How to configure true dependency injection in System.CommandLine

A System.CommandLine-based .NET CLI application using true dependency injection

System.CommandLine is the official .NET library that provides common functionality for command-line applications. This includes features like argument parsing, automatic help text generation, tab autocomplete, suggestions, corrections, sub-commands, user cancellation, and much more. Many official .NET tools are built on top of System.CommandLine, including the .NET CLIKiotaTye, some Azure tools, and other .NET additional tools.

Despite the fact that the library has been in preview for several years, its use in numerous .NET CLI programs inspires confidence regarding its maturity. The public C# API, though not final, is intuitive, the documentation is okay, and many examples and tests in the GitHub repository can assist you in getting started.

However, there is one aspect of System.CommandLine that I dislike: its lack of built-in support for dependency injection, like in any good modern .NET application. It makes it quite difficult to unit test and introduce decoupling in general.

To be fair, a service provider is indeed present within System.CommandLine. This provider implements IServiceProvider and can be accessed through the InvocationContext.BindingContext.ServiceProvider property. But upon closer inspection, you’ll notice that this is not your typical, modern, fully-featured service provider. In fact, it’s a pseudo service provider backed by a simple dictionary of factories (Dictionary<Type, Func<IServiceProvider, object?>>). Its functionality is severely limited, and it’s not exactly user-friendly when it comes to service registration. Don’t take my word for it, make your own idea by reading the documentation.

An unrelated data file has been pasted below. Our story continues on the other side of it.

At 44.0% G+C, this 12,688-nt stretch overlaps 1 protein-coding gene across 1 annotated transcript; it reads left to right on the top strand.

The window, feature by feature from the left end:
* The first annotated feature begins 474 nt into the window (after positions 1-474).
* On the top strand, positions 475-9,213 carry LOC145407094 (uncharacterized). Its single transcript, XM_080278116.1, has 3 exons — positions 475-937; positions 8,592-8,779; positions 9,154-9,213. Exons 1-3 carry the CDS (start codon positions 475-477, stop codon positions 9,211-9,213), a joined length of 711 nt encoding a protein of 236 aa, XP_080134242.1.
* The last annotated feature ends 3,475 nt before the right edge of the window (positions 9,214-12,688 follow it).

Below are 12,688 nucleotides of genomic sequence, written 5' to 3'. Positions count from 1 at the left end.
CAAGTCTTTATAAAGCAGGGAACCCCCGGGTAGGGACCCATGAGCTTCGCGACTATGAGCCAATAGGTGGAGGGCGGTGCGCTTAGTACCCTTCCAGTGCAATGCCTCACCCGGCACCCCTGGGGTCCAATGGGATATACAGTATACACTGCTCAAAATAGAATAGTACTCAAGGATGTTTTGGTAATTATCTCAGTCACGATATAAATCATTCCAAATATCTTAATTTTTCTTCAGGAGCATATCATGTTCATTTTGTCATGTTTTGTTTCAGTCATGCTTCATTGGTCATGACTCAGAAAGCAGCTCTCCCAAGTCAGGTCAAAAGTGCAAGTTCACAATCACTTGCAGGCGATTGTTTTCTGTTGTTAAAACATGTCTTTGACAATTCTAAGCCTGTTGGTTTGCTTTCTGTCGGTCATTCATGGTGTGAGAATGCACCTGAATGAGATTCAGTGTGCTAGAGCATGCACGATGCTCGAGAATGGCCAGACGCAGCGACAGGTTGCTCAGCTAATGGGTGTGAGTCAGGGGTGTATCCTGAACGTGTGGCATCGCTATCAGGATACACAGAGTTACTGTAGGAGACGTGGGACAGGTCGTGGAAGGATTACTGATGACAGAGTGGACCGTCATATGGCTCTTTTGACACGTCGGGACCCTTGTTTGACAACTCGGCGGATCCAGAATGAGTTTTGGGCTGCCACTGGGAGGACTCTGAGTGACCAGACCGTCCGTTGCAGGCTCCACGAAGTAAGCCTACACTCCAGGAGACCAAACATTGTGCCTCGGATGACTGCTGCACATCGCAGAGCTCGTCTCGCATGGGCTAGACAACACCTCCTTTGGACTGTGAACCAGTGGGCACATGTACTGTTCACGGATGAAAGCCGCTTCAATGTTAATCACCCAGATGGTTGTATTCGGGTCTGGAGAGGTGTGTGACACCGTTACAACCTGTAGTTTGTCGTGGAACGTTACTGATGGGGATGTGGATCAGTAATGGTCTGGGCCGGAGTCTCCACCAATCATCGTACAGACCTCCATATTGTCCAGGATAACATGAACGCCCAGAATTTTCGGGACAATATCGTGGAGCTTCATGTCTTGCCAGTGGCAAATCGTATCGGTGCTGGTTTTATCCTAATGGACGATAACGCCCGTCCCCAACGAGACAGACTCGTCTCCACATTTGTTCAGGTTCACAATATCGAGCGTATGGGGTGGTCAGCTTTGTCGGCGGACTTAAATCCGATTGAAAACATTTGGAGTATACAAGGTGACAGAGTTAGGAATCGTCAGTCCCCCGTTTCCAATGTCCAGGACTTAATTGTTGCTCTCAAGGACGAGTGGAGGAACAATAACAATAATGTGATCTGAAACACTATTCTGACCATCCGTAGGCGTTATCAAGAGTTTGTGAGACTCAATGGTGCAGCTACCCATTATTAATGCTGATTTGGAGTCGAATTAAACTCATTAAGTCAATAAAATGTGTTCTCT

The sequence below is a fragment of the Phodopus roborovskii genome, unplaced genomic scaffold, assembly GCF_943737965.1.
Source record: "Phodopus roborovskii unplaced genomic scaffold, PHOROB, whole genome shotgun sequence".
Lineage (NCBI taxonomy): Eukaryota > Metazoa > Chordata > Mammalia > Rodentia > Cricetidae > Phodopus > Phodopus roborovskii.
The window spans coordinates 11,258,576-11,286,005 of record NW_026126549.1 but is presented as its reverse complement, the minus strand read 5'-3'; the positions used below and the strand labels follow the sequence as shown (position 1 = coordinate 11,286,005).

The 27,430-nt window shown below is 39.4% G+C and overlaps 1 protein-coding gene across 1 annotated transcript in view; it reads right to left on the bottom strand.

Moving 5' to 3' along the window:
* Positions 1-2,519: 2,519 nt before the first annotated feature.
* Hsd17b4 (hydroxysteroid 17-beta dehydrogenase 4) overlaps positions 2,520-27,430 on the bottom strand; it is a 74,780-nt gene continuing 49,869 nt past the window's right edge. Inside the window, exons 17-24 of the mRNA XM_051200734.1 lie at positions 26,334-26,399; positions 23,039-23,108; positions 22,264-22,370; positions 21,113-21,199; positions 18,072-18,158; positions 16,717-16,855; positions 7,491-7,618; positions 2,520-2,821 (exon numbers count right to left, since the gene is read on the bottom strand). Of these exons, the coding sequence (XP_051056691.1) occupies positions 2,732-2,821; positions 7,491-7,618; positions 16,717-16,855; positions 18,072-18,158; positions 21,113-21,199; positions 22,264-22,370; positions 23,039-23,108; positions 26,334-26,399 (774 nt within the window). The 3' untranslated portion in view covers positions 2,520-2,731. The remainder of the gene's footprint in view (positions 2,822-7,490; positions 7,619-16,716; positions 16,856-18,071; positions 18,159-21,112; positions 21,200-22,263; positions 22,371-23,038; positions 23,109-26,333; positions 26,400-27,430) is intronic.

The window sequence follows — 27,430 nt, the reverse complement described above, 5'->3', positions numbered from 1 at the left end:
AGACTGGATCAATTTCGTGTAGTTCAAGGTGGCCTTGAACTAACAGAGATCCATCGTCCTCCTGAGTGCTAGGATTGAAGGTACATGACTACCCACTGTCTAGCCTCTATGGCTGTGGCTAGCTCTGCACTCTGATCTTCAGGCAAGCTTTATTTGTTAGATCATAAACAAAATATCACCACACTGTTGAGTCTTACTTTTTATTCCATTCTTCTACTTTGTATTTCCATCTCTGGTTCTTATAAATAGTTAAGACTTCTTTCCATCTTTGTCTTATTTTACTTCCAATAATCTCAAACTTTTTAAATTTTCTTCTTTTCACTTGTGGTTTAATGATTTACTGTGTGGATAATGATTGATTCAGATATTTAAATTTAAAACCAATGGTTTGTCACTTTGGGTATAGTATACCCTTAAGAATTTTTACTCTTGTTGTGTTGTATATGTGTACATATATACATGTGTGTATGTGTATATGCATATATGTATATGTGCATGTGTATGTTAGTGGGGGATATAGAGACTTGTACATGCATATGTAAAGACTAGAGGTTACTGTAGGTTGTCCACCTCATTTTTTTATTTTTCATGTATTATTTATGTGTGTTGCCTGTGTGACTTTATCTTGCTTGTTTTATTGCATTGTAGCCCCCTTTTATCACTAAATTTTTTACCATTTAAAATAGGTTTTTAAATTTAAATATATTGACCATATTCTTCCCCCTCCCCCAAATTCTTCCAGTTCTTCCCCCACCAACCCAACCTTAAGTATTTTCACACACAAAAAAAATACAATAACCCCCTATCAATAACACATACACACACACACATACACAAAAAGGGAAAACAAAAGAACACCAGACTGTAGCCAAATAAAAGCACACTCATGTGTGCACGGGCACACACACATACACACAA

Fortunately, System.CommandLine (in its current version, 2.0.0-beta4.22272.1) is highly extensible. In this blog post, I’ll show you how to integrate true dependency injection using the official Microsoft.Extensions.DependencyInjection NuGet package.

Please note that the System.CommandLine public C# API might change in the future, making this blog post eventually obsolete. I’ll try to keep it up-to-date if that happens.

Implementing true dependency injection with middlewares

System.CommandLine comes with a built-in chain of responsibility pattern. This feature allows us to incorporate custom behavior before and after the execution of our commands. Several handy defaults are included out of the box, such as automatic help generation, suggestions, error handling, and parsing. Each of these features is managed by its respective middleware, arranged in a specific sequence. You can also insert your own middleware using the CommandLineBuilder.AddMiddleware(middleware, order?) method.

// This is the list of the default, built-in middlewares:
// https://github.com/dotnet/command-line-api/blob/2.0.0-beta4.22272.1/src/System.CommandLine/Builder/CommandLineBuilderExtensions.cs#L266